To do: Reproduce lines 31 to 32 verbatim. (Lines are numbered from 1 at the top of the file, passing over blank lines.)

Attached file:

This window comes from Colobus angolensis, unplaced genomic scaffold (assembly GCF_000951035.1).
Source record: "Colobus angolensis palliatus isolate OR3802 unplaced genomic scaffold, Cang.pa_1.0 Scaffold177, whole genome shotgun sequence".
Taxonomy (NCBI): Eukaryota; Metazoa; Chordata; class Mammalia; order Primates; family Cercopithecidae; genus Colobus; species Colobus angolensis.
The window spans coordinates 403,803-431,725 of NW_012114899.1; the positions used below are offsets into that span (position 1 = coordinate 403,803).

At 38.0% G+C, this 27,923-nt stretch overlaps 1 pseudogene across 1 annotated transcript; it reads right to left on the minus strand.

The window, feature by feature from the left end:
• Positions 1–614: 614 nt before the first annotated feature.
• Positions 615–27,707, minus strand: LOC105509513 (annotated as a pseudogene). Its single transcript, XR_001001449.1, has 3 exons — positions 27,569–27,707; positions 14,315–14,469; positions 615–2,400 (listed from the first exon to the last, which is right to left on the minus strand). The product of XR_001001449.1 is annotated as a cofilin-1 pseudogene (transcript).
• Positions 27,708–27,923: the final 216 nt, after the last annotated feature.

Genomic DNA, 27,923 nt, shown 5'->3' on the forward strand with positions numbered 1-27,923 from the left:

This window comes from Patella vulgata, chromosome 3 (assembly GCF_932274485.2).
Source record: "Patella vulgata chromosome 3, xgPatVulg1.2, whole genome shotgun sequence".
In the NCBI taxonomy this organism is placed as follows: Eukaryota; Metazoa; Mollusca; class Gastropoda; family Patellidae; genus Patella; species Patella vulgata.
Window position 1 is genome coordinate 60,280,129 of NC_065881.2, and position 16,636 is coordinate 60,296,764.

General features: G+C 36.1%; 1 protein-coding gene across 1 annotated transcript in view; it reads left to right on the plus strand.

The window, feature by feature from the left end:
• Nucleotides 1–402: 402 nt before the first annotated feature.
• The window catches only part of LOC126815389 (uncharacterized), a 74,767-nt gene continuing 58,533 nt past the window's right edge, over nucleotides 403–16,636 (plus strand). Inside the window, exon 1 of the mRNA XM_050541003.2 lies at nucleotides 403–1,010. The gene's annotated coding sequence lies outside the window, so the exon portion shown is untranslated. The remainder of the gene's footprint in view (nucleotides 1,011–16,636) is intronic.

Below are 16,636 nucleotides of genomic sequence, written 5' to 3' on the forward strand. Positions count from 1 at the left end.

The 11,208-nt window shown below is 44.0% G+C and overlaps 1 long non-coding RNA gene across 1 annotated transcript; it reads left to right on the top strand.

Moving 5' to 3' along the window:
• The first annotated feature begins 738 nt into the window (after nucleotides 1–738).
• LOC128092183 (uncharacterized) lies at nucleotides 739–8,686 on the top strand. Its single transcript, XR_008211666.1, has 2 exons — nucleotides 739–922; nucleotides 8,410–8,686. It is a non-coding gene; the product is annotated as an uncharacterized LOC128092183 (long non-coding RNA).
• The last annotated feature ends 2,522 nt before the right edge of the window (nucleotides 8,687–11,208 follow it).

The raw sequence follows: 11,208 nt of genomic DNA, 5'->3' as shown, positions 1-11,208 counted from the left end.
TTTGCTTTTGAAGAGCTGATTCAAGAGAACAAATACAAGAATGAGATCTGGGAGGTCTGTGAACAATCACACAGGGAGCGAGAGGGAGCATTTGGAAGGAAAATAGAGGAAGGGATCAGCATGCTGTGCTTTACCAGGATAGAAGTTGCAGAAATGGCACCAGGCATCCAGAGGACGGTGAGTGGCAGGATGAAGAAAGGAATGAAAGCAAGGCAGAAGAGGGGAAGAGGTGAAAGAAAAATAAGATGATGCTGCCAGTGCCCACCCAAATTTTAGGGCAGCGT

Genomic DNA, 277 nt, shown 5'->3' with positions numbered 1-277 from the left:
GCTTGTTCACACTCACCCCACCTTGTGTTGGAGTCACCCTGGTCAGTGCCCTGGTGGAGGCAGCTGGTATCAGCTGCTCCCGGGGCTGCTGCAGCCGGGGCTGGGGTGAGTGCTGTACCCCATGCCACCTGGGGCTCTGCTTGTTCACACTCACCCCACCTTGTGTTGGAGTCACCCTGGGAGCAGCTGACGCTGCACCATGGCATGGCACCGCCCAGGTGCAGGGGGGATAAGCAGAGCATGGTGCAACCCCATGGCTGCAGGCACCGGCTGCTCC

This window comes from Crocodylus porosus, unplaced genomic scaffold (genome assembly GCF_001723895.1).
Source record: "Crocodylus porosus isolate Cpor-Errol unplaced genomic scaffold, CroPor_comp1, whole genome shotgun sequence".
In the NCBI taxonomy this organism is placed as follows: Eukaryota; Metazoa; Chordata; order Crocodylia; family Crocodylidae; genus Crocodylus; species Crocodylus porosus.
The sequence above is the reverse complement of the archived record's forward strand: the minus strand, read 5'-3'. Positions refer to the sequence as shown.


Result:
In the NCBI taxonomy this organism is placed as follows: Eukaryota; Metazoa; Chordata; order Crocodylia; family Crocodylidae; genus Crocodylus; species Crocodylus porosus.
The sequence above is the reverse complement of the archived record's forward strand: the minus strand, read 5'-3'. Positions refer to the sequence as shown.